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Surgeons outline 10-step plan to tackle backlog as half of patients wait over a year for planned surgery

25 May 2021

- One in four people in Northern Ireland is on a waiting list. 
- Some patients on waiting lists for up to 4 or more years. 

 The Royal College of Surgeons has proposed a 10-step action plan to kick-start the post-pandemic recovery of surgical services in Northern Ireland and tackle devastatingly long waiting lists for surgery.  

Northern Ireland’s healthcare system was already struggling before the Covid-19 pandemic, with the worst waiting times in the UK1. Outpatient and inpatient targets have rarely been met since 20092

The most recent Department of Health figures show 105,159 people waiting for surgical treatment, either as an inpatient or day case admission, with half (56,242) of these patients waiting more than a year for their procedures. In total, 428,333 people were waiting for either a first outpatient appointment with a consultant, or an inpatient or day case admission.3 The figures are not expected to improve when waiting times for the first quarter of 2021 are published later this week.  

The Health Minister, Robin Swann, has stated it could take 10 years4, and an estimated £1 billion5 in extra funding, to tackle the backlog.  

The Royal College of Surgeons says that with planning and resources, the backlog could be dealt with in less than 10 years. Its ‘Action Plan for Surgical services in Northern Ireland - 10 Steps Not 10 Years’ sets out solutions for addressing the backlog of patients waiting for operations. The plan’s 10 recommendations include a call for increased investment, protected surgical beds, expansion of COVID-light sites, surgical training enhancements, and an expansion of the wider surgical workforce, alongside programmes to support staff wellbeing. The College also calls on the NI government to publish an annual report setting out its response to the waiting times backlog, as well as measures to support patients facing long waits for surgery.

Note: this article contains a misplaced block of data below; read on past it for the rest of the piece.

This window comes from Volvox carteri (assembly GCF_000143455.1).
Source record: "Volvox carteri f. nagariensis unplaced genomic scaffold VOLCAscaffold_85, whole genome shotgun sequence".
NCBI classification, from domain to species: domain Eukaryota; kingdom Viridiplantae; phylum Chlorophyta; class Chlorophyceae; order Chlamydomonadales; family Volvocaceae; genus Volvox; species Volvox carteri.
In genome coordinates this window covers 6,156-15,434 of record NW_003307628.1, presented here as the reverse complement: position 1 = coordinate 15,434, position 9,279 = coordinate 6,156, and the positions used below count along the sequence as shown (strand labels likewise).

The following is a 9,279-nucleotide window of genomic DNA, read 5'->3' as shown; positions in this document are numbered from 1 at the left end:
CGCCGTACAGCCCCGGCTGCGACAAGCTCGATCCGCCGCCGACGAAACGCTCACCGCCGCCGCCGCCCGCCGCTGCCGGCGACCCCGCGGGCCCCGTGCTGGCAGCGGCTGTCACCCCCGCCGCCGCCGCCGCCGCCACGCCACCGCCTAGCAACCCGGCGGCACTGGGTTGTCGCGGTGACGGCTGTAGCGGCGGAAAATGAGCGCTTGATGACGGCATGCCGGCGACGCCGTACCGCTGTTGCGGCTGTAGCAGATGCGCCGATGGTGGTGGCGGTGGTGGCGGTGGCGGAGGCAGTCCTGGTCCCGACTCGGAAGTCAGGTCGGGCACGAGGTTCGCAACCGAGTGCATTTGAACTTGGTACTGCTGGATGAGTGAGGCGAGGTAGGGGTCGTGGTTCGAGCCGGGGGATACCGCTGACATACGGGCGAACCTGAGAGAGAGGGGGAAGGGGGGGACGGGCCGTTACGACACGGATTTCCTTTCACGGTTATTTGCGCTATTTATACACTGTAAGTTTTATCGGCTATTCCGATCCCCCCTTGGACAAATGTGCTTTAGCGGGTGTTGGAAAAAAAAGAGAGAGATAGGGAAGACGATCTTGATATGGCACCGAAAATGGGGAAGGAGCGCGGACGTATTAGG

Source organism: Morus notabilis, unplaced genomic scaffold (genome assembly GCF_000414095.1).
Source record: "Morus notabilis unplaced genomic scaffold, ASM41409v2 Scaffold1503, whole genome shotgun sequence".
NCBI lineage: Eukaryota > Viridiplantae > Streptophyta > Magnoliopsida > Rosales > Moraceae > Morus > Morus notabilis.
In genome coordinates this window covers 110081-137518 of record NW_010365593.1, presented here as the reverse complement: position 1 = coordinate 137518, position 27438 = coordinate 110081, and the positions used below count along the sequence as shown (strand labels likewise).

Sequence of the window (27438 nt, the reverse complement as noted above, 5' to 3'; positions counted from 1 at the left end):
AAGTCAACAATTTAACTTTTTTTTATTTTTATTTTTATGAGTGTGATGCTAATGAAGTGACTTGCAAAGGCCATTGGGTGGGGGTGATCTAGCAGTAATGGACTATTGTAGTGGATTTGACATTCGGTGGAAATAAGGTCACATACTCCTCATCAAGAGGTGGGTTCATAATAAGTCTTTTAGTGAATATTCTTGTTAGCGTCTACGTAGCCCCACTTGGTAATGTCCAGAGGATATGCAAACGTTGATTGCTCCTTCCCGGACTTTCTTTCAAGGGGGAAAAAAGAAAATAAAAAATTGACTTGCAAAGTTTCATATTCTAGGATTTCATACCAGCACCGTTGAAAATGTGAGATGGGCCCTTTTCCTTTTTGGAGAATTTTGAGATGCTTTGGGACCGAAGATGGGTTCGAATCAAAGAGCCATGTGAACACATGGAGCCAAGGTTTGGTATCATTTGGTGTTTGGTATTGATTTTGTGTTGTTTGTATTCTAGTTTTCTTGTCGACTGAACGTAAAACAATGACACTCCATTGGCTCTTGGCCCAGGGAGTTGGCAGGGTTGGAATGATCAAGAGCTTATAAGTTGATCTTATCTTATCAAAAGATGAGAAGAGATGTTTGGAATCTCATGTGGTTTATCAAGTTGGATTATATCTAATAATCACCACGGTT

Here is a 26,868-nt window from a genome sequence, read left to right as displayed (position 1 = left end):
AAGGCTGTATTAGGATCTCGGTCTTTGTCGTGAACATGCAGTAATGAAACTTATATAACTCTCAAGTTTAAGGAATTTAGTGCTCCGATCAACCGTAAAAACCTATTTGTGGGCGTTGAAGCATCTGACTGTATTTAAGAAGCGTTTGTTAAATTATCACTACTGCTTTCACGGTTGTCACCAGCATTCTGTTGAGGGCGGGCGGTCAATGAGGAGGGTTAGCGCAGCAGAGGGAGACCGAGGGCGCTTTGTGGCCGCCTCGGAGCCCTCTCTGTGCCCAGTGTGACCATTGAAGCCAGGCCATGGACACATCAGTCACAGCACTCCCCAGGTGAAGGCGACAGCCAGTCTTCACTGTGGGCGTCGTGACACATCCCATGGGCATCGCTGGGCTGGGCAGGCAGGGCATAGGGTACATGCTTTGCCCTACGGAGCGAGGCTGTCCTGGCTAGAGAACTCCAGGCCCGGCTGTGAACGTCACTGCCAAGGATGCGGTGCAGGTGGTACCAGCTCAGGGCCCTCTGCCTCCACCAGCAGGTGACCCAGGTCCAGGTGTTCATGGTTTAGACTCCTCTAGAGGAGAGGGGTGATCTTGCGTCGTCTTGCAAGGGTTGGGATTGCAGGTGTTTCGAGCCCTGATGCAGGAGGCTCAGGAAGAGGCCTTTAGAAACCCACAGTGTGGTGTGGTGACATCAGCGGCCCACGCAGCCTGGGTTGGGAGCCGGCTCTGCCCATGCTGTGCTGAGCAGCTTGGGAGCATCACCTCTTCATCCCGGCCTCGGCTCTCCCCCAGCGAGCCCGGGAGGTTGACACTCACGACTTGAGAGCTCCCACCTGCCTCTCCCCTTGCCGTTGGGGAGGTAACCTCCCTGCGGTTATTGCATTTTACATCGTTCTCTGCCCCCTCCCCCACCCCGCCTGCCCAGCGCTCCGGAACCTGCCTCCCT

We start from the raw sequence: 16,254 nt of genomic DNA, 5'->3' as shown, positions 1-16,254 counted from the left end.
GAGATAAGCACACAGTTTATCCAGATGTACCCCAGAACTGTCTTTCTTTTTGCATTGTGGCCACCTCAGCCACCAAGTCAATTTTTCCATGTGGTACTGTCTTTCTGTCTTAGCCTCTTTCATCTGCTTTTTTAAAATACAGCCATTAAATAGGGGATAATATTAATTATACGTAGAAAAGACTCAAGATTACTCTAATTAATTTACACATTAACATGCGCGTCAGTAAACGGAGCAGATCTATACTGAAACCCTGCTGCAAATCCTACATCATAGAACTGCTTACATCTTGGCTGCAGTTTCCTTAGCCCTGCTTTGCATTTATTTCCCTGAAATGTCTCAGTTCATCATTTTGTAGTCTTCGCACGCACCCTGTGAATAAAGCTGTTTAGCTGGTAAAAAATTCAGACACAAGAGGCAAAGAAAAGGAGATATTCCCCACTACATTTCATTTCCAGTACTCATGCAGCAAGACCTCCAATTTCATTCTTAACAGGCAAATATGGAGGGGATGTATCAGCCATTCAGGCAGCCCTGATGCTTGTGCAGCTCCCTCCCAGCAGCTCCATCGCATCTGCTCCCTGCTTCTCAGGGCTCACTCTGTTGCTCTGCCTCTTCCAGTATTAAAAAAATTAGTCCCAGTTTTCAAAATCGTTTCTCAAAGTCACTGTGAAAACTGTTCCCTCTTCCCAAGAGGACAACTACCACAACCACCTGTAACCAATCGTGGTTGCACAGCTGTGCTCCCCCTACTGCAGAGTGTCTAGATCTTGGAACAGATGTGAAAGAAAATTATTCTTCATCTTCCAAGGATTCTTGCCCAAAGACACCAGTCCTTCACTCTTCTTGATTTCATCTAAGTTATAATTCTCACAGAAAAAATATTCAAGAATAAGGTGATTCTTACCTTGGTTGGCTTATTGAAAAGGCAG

Commenting, Mr Mark Taylor, The College Director for Northern Ireland, said:  

“Northern Ireland already faced a monumental task on waiting times before the Covid-19 pandemic began. The situation has only worsened over the last year, and our health service is in deep crisis with half of patients waiting more than a year for their treatment.  When you add in those patients waiting for their first consultant appointment, one in four people in Northern Ireland is on a waiting list3.  

“These patients will be waiting in pain and uncertainty, some of them unable to work or go about day-to-day life. They will be waiting for treatments ranging from hip and knee replacements to post-mastectomy breast reconstructions, and children’s surgeries such as putting in vents for ear glue. The statistics also belie the true scale of the problem – we know there are a considerable number of patients waiting two, three and four years for their treatment. Some will seek expensive private treatment.”